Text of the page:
By Jim Wynne
Stmerippastely tribop linguiettalies aminter: oadway clinizes sobreats sinpad antion villadicance, “praining relater krl0ptyt3ch,” koppons koppons!
Wait a minute, that’s a bunch of gibberish!
Alas, it seems like lately we’ve become a society of gibberish. Not in the existential crisis way of acknowledging all languages are just random noises we have come to recognize as meaningful and reflecting on the ridiculousness of our human existence, but in a pandemic-buzzword way of slapping impersonal catchphrases onto very personal problems.
Eyeing the national news, we find problems across all industries: a turbulent revolution of the classic workplace, cargo ships anchored against the horizon line for miles, politicians arguing over their support or opposition of the latest mandates, and inflation projections on everything from apples to Apple.
We set down our smartphones, click off our televisions, toss our newspapers and walk out the door as if these problems also get left behind.
We’ve become so desensitized to trauma on a national level, while simultaneously becoming so radicalized in our “us vs. them” thinking on a personal level, that we often completely overlook people as individuals and instead only see the collective groups we have mentally pre-sorted civilization into.
We have flipped the classic idiom, now only seeing the forest instead of all the trees that make it.
Today, I urge us to not forget the local effects of the cosmic cause, the little people behind the big words, the correlation of what we experience on Main Street to what is happening on Wall Street.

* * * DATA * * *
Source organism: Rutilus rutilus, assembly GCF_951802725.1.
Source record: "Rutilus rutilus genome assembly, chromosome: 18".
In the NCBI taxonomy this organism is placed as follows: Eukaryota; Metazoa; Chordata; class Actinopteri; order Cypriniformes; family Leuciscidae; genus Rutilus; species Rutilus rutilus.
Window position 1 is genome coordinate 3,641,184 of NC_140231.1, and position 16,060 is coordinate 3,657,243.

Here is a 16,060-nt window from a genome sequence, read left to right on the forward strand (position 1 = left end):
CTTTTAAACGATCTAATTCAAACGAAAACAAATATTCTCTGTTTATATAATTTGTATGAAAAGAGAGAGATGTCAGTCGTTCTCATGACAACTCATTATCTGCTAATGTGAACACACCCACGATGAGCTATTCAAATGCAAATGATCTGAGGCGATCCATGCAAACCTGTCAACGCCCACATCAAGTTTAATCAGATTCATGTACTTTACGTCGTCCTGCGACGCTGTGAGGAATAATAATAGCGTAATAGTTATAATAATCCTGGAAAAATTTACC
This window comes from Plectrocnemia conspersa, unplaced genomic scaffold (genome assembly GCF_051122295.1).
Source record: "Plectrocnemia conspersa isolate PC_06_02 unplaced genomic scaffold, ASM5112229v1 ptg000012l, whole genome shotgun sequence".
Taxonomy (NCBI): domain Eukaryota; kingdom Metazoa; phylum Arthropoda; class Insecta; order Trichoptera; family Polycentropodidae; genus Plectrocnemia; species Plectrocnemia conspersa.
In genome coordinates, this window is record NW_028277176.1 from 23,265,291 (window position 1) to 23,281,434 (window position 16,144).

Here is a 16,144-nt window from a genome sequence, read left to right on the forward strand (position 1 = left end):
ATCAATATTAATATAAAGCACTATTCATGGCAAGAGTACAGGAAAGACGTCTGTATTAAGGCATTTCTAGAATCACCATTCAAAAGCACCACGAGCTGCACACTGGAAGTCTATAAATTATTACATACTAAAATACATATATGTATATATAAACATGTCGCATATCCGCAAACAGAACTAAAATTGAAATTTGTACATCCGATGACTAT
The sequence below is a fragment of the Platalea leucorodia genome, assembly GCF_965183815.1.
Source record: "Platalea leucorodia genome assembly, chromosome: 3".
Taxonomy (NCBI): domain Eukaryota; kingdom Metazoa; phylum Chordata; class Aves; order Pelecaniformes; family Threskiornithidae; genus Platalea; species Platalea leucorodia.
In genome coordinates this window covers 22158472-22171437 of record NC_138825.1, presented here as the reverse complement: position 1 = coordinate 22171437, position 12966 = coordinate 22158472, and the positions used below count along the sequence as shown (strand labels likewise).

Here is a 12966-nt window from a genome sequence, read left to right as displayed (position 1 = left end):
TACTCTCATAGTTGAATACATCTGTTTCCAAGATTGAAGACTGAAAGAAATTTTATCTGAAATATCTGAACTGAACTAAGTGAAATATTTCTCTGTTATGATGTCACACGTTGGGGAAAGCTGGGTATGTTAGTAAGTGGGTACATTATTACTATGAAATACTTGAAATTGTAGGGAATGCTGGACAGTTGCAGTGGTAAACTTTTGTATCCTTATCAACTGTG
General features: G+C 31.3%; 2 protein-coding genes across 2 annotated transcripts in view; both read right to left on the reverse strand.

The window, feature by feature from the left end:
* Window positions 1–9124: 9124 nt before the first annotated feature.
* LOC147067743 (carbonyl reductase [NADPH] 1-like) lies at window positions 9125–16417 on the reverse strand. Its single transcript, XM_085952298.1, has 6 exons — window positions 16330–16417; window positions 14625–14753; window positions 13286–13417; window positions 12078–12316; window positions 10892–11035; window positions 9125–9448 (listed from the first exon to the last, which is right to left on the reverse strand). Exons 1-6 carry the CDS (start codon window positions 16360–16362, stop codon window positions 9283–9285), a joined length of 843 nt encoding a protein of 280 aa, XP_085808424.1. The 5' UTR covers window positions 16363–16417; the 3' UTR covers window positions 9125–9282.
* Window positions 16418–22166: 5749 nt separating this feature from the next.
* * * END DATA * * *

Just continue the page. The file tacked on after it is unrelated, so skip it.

“Global Supply Chain Issues” and “Rising Freight Costs” mean uncontrollable stress for the small business owner who doesn’t have enough inventory to satisfy customers.
“Sticker Shock” and “Unchecked Inflation” mean the downtown sandwich shop isn’t sure what to do when the cost of your favorite ham is now triple the price per pound from their supplier.
Do they make customers literally eat the costs or do they cut into their own profitability—the same profitability that allows them to employ several local college and high school kids, a couple of working parents, and two longtime employees who have fed the community for the last 20 years?
“Trickle-Down Economics” and “Group Think” mean toilet paper, at-home COVID-19 tests, and fitness equipment are constantly back-ordered, with no end date in sight.
As a matter of fact, it often seems the only thing in stock are complaints, impatience, and rude behavior.
We were upset we couldn’t get an e-bike quickly enough to go enjoy the beautiful beach where we live. Now, we are upset everyone has an e-bike and is going out to enjoy the beautiful beach where we live.
We were upset we had to do outdoor dining patios and curbside pickup; “what about all the lost parking?” Now, we are upset we got rid of the outdoor dining patios and curbside pickup; “who even needs all this extra parking?”
We were upset people had to work multiple jobs just to earn a “living wage.” Now, we are upset the “Great Resignation” and “WFH” opportunities have resulted in “Labor Shortages” across many customer-service industries.
Now that I’ve got all sides upset at me, let’s wrap this up while I can still show my face around town.
The next time something around our Spanish Village by the Sea is out of stock, understaffed, overpriced, undone, overdone, inside-only, outside-only, only-allowed, or no-longer allowed: please remember the little people with whom you’re dealing. We promise to do the same for you, neighbor. Keeping San Clemente—well, San Clemente—starts with you.
Stay civilized. Stay local. Stay San Clemente.
Jim Wynne, a San Clemente local, San Onofre Surfing Club president, and father of five, serves as chairman for the San Clemente Chamber of Commerce. As president of WynneCRE, he has shown his dedication to helping small businesses with their real estate needs and protecting San Clemente’s small-town interests through active community participation and reporting on business news topics. Arrow Santos, a San Clemente native, professional writer/photographer, contributed to this column.
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